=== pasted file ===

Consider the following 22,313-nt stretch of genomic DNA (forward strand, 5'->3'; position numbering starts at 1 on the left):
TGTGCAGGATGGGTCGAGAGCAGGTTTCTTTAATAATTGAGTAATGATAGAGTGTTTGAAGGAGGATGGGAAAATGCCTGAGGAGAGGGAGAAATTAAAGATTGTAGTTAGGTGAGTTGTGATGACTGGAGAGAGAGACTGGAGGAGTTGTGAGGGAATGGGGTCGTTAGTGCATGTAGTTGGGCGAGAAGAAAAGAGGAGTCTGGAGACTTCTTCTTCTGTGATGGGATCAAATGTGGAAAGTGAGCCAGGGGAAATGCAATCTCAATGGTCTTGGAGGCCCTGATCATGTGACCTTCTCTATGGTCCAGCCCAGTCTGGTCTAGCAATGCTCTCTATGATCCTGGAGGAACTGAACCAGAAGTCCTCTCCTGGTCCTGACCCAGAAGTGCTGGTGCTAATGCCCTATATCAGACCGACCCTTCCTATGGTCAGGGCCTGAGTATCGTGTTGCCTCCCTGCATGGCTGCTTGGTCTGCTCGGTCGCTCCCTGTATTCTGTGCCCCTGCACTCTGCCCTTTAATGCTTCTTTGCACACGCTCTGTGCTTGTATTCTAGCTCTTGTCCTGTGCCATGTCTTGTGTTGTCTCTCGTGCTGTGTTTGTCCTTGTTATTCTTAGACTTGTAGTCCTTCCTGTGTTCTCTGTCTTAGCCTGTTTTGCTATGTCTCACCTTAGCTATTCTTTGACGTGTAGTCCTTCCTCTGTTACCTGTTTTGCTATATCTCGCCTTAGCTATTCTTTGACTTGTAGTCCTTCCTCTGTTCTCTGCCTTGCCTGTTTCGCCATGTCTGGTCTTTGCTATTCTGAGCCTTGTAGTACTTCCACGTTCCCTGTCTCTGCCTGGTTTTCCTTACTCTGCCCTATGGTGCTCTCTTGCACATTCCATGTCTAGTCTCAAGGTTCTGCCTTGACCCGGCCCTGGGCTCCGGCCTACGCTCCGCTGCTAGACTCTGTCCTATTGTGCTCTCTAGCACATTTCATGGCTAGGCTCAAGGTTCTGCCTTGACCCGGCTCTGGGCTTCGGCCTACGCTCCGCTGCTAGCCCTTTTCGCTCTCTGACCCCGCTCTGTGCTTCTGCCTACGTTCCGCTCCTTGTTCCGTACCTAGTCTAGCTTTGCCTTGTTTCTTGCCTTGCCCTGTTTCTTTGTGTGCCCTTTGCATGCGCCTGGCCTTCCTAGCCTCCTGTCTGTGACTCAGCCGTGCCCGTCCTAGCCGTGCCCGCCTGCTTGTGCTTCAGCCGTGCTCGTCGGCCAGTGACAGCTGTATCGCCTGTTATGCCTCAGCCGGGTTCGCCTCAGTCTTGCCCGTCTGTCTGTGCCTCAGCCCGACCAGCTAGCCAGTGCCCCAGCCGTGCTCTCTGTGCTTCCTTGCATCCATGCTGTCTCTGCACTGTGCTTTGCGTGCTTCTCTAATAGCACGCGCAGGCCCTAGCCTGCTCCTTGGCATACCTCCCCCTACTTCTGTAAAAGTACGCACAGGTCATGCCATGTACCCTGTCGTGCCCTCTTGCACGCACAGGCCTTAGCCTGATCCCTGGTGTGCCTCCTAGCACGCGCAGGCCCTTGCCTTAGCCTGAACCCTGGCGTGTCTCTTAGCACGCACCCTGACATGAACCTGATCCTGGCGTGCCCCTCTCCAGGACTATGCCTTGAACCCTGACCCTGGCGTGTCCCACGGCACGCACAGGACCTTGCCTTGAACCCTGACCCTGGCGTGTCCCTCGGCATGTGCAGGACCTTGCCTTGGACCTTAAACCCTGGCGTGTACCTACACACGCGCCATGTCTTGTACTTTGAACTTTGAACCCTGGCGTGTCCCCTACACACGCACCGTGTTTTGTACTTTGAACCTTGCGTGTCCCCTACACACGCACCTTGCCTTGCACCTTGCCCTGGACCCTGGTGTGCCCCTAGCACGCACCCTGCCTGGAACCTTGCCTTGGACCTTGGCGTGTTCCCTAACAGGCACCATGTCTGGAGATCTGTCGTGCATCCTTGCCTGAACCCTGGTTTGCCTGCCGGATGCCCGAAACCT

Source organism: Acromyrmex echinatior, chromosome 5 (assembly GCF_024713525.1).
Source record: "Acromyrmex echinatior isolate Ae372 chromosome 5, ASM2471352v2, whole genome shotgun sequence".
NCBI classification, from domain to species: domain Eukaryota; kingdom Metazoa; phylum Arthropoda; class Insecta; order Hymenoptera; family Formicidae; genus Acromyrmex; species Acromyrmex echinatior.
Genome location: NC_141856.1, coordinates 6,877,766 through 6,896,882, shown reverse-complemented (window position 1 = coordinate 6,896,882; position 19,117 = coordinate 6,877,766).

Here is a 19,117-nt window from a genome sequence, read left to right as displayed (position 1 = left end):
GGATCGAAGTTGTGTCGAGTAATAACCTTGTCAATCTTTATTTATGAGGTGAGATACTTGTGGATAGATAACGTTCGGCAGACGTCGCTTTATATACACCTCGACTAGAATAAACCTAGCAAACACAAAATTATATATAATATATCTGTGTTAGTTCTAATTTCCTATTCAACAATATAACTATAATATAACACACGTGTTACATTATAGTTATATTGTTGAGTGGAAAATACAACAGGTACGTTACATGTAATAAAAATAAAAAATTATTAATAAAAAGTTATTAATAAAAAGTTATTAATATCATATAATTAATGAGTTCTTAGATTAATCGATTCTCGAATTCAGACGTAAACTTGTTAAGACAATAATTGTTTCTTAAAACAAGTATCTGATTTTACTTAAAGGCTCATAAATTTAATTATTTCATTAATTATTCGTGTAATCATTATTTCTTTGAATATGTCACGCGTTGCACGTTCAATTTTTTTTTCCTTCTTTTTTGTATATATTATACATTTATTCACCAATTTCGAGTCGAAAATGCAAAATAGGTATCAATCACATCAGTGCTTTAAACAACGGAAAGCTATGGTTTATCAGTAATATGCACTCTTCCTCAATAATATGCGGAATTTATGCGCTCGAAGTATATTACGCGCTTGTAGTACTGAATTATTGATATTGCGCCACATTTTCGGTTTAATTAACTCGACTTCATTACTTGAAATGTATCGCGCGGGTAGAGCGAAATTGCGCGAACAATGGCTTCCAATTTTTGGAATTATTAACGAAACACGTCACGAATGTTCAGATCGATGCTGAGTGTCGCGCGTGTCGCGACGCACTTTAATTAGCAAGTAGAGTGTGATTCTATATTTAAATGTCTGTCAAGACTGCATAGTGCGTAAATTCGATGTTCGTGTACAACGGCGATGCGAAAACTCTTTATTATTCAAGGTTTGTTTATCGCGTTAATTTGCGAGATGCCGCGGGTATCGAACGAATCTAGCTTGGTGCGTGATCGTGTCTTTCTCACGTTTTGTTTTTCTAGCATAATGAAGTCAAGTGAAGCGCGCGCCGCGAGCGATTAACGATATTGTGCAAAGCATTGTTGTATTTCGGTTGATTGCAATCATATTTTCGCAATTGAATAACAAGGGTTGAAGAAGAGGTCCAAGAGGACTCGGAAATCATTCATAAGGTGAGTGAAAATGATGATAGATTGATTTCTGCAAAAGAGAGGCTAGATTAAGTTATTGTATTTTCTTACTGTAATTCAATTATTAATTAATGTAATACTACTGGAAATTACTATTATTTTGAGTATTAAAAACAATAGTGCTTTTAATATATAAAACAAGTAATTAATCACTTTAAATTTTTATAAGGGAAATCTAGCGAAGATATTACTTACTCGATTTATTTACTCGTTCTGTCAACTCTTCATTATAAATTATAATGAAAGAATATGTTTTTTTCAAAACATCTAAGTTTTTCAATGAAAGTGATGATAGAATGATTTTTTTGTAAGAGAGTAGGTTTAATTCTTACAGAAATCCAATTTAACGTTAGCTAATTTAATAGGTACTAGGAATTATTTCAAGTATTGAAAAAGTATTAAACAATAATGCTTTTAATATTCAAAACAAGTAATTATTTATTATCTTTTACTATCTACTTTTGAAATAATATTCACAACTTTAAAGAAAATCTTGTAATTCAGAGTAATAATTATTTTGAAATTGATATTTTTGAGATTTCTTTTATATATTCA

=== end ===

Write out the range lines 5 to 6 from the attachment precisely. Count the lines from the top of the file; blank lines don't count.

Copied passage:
NCBI classification, from domain to species: domain Eukaryota; kingdom Metazoa; phylum Arthropoda; class Insecta; order Hymenoptera; family Formicidae; genus Acromyrmex; species Acromyrmex echinatior.
Genome location: NC_141856.1, coordinates 6,877,766 through 6,896,882, shown reverse-complemented (window position 1 = coordinate 6,896,882; position 19,117 = coordinate 6,877,766).